In the late fall — when temperatures drop and plants go into dormancy — is the perfect time to prepare your Colorado garden for the long winter ahead. All steps taken now will give your landscape a better chance of flourishing with fewer pests and disease next spring. Here are four important steps that should not be overlooked.
Clean up your landscape. This helps prevent pests and disease from over-wintering. Concentrate on first removing and discarding all diseased or pest-ridden plants and debris that have fallen to the ground. Next, inspect your plants and trim off diseased parts. Pull up dead annuals, and make sure you remove old stems and other plant parts from your vegetable garden. Plant debris that show no signs of disease or pests can be placed in your compost pile or worked into the soil.
Keep watering trees and shrubs. As long as temperatures remain above freezing, you should keep to your current watering schedule. This moisture will aid your trees and shrubs as they head into dormancy.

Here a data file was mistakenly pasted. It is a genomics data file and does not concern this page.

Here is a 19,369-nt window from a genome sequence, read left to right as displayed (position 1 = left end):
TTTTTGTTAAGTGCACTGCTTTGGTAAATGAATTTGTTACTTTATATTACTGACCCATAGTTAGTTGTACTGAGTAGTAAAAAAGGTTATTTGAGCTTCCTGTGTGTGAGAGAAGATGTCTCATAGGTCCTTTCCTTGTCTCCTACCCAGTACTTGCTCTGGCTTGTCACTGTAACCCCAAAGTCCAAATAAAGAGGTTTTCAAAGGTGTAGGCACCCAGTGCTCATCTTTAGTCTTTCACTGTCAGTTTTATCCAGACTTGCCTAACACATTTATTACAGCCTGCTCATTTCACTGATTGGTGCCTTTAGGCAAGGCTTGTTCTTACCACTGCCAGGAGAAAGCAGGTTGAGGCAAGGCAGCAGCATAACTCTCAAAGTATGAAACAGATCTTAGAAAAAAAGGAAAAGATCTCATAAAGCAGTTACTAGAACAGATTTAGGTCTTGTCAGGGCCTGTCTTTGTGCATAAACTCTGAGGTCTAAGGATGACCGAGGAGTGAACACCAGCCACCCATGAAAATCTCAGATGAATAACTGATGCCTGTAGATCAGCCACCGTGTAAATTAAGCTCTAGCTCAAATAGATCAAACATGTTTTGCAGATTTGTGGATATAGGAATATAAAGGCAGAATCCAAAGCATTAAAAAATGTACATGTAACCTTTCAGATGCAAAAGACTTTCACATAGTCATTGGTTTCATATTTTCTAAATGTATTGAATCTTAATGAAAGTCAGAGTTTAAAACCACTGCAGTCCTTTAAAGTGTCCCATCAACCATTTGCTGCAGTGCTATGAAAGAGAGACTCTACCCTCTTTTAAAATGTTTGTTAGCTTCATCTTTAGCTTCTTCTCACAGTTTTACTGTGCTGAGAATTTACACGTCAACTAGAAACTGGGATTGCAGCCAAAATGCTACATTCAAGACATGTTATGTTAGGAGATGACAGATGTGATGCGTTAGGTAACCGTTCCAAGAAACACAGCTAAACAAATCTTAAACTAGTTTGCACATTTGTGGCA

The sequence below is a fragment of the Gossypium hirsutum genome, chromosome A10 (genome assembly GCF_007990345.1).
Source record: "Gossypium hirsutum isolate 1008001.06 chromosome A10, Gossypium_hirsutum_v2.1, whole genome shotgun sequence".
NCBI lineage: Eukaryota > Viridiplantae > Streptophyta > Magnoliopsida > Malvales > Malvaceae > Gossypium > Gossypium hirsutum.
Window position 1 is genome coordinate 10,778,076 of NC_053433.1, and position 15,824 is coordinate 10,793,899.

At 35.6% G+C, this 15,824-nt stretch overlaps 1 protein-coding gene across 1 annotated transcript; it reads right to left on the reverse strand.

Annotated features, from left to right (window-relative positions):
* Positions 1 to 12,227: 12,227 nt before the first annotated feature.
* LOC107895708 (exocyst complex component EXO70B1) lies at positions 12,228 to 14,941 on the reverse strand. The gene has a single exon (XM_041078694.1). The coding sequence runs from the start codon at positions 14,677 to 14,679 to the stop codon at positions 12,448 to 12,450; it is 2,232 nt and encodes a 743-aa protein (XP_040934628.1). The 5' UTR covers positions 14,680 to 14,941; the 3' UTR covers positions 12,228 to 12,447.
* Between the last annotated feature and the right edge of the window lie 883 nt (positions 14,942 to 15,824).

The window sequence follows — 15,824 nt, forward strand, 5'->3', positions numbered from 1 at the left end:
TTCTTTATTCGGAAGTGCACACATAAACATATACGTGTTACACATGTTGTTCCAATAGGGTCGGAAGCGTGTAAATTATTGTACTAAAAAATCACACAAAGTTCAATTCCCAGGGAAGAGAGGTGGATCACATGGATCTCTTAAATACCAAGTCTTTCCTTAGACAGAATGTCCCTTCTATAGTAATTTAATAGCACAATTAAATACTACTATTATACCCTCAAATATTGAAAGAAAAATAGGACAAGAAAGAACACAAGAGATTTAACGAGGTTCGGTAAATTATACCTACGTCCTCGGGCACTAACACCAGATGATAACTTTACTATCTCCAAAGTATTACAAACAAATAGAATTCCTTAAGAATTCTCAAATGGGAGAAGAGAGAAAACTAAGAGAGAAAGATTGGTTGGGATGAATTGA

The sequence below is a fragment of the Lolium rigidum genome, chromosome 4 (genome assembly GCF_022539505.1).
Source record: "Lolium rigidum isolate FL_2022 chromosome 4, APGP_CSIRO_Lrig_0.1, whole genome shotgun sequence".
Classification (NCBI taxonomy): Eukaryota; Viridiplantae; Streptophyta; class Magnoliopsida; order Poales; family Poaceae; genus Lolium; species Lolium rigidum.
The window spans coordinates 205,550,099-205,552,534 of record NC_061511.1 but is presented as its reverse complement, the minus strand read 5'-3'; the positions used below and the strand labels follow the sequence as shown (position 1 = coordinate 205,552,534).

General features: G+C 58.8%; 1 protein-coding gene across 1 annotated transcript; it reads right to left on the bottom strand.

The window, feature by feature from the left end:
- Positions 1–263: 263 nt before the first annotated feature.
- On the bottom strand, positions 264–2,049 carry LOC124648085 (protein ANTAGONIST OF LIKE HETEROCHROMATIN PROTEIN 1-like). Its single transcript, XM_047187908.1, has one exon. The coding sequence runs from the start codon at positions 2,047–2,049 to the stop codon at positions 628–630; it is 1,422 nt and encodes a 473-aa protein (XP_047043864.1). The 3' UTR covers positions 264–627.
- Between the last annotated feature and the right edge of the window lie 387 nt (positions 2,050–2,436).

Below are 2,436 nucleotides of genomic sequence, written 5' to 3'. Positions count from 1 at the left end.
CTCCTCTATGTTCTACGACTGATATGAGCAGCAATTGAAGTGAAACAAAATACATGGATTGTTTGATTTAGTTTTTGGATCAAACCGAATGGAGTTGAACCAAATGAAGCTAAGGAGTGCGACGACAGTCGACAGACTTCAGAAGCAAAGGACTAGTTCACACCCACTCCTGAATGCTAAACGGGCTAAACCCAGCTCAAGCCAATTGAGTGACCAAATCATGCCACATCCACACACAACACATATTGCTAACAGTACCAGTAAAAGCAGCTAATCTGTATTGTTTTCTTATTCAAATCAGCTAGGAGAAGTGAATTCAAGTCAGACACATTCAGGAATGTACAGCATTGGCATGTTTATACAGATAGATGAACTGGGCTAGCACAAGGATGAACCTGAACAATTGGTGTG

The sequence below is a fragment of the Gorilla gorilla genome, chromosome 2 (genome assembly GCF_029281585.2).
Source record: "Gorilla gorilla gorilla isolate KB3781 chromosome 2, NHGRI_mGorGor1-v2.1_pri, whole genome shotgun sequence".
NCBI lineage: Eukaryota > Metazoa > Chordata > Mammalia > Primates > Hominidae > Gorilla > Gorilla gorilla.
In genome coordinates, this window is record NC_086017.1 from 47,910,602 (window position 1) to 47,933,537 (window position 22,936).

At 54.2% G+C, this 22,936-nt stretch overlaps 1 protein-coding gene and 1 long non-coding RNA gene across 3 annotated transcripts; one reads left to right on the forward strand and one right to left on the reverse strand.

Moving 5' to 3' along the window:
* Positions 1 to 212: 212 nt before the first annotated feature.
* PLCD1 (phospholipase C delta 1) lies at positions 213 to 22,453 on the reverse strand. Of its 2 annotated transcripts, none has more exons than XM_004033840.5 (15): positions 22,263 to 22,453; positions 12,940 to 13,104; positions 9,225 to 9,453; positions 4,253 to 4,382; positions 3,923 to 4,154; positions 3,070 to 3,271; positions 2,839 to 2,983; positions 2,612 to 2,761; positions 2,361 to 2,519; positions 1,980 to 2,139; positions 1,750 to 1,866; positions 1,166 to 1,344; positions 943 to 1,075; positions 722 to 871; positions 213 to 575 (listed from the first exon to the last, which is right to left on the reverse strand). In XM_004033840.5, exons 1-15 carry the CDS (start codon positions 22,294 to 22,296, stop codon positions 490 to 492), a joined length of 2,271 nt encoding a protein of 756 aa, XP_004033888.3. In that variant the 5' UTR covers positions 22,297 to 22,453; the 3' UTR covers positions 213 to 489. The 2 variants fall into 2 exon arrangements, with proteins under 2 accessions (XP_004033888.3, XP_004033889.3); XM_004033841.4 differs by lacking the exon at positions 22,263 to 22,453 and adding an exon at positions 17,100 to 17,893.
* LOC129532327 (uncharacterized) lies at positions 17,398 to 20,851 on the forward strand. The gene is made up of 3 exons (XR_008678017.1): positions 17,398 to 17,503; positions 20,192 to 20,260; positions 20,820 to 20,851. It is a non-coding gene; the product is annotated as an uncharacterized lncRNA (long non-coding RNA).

Tend to your perennials. Most perennials that have little winter interest can be and should be cut back. Evergreens and ornamental grasses should be left alone as they’ll provide nice color and texture through the winter season. Perennial beds can be treated with a layer of fresh organic mulch to give them extra protection against fluctuating winter temperatures.
Protect vulnerable plants. Most hardy plants and shrubs can withstand the cold, but some may need a little help. For example, small evergreen shrubs will benefit from a wind blocking structure, while roses and bulb beds will appreciate a layer of organic mulch. Small trees may need barriers to protect them from wildlife. When in doubt, err on the side of caution with plants, and remember that you can always contact Lifescape Colorado to care for your garden year round.
At Lifescape Colorado, our professionals can get your garden ready for winter and flourishing by next spring. Please visit our maintenance page to learn more about our landscape maintenance services.